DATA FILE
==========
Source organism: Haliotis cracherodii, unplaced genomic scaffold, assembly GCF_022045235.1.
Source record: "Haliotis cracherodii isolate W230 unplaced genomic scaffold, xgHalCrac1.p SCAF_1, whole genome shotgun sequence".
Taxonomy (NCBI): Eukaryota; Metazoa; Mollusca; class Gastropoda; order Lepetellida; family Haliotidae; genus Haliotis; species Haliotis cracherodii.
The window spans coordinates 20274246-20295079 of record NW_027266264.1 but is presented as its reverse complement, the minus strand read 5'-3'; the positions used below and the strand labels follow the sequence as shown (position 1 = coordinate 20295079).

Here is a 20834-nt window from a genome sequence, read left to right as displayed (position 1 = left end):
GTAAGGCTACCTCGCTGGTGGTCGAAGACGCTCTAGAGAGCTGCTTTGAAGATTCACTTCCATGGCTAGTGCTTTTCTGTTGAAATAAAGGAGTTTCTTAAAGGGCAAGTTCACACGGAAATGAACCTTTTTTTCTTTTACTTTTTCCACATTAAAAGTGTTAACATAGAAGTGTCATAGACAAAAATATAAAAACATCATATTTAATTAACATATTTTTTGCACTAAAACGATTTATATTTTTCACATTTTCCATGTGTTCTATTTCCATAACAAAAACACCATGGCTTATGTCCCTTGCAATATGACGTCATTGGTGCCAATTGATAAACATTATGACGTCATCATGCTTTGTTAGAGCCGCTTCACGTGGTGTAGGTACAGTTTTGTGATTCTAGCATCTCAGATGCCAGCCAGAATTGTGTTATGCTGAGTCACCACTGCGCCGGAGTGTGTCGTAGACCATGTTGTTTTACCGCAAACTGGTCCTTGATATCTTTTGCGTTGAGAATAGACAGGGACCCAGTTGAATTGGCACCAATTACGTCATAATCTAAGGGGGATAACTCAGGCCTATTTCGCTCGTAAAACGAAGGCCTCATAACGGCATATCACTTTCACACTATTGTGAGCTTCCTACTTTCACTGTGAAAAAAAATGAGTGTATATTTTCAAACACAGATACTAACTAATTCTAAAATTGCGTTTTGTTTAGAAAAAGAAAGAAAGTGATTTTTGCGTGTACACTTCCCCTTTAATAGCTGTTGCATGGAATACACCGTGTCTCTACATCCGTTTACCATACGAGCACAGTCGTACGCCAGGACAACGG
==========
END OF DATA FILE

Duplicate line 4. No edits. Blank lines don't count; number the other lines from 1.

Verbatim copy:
The window spans coordinates 20274246-20295079 of record NW_027266264.1 but is presented as its reverse complement, the minus strand read 5'-3'; the positions used below and the strand labels follow the sequence as shown (position 1 = coordinate 20295079).